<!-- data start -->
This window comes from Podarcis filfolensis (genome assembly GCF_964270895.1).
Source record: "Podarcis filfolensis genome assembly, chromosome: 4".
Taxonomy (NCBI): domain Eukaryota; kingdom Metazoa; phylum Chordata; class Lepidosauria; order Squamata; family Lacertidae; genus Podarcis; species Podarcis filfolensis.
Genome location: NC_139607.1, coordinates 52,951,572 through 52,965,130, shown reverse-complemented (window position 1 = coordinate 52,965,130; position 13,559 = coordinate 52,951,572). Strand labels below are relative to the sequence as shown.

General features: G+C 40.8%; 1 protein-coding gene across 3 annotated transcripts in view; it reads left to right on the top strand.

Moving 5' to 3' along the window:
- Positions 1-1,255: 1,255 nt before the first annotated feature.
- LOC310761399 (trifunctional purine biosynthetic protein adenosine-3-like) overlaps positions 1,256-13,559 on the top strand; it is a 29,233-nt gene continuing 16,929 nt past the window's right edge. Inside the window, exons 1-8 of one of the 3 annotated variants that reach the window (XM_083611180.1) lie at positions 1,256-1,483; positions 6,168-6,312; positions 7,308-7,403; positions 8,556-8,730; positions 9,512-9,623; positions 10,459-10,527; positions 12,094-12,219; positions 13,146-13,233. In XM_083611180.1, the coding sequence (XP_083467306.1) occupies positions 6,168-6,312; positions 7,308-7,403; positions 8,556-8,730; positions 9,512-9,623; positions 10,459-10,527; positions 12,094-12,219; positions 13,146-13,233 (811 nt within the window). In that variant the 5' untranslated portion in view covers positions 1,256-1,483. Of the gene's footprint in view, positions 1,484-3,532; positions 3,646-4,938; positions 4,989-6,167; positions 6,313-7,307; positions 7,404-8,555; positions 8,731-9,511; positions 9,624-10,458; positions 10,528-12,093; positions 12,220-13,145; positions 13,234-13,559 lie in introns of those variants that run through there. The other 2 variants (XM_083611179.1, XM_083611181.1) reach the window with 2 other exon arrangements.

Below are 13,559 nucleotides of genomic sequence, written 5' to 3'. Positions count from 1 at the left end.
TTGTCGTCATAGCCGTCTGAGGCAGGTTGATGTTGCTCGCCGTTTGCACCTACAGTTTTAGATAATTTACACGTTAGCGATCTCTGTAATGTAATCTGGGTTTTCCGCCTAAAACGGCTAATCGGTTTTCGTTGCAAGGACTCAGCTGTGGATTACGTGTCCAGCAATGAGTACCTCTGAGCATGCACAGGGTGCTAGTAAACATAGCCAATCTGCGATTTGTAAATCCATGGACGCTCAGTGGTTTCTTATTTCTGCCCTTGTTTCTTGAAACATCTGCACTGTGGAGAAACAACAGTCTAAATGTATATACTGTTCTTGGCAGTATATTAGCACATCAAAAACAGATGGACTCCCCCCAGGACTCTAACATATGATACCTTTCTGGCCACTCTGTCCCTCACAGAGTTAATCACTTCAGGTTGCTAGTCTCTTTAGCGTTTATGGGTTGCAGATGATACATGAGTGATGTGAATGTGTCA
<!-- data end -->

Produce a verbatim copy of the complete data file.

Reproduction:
This window comes from Podarcis filfolensis (genome assembly GCF_964270895.1).
Source record: "Podarcis filfolensis genome assembly, chromosome: 4".
Taxonomy (NCBI): domain Eukaryota; kingdom Metazoa; phylum Chordata; class Lepidosauria; order Squamata; family Lacertidae; genus Podarcis; species Podarcis filfolensis.
Genome location: NC_139607.1, coordinates 52,951,572 through 52,965,130, shown reverse-complemented (window position 1 = coordinate 52,965,130; position 13,559 = coordinate 52,951,572). Strand labels below are relative to the sequence as shown.

General features: G+C 40.8%; 1 protein-coding gene across 3 annotated transcripts in view; it reads left to right on the top strand.

Moving 5' to 3' along the window:
- Positions 1-1,255: 1,255 nt before the first annotated feature.
- LOC310761399 (trifunctional purine biosynthetic protein adenosine-3-like) overlaps positions 1,256-13,559 on the top strand; it is a 29,233-nt gene continuing 16,929 nt past the window's right edge. Inside the window, exons 1-8 of one of the 3 annotated variants that reach the window (XM_083611180.1) lie at positions 1,256-1,483; positions 6,168-6,312; positions 7,308-7,403; positions 8,556-8,730; positions 9,512-9,623; positions 10,459-10,527; positions 12,094-12,219; positions 13,146-13,233. In XM_083611180.1, the coding sequence (XP_083467306.1) occupies positions 6,168-6,312; positions 7,308-7,403; positions 8,556-8,730; positions 9,512-9,623; positions 10,459-10,527; positions 12,094-12,219; positions 13,146-13,233 (811 nt within the window). In that variant the 5' untranslated portion in view covers positions 1,256-1,483. Of the gene's footprint in view, positions 1,484-3,532; positions 3,646-4,938; positions 4,989-6,167; positions 6,313-7,307; positions 7,404-8,555; positions 8,731-9,511; positions 9,624-10,458; positions 10,528-12,093; positions 12,220-13,145; positions 13,234-13,559 lie in introns of those variants that run through there. The other 2 variants (XM_083611179.1, XM_083611181.1) reach the window with 2 other exon arrangements.

Below are 13,559 nucleotides of genomic sequence, written 5' to 3'. Positions count from 1 at the left end.
TTGTCGTCATAGCCGTCTGAGGCAGGTTGATGTTGCTCGCCGTTTGCACCTACAGTTTTAGATAATTTACACGTTAGCGATCTCTGTAATGTAATCTGGGTTTTCCGCCTAAAACGGCTAATCGGTTTTCGTTGCAAGGACTCAGCTGTGGATTACGTGTCCAGCAATGAGTACCTCTGAGCATGCACAGGGTGCTAGTAAACATAGCCAATCTGCGATTTGTAAATCCATGGACGCTCAGTGGTTTCTTATTTCTGCCCTTGTTTCTTGAAACATCTGCACTGTGGAGAAACAACAGTCTAAATGTATATACTGTTCTTGGCAGTATATTAGCACATCAAAAACAGATGGACTCCCCCCAGGACTCTAACATATGATACCTTTCTGGCCACTCTGTCCCTCACAGAGTTAATCACTTCAGGTTGCTAGTCTCTTTAGCGTTTATGGGTTGCAGATGATACATGAGTGATGTGAATGTGTCA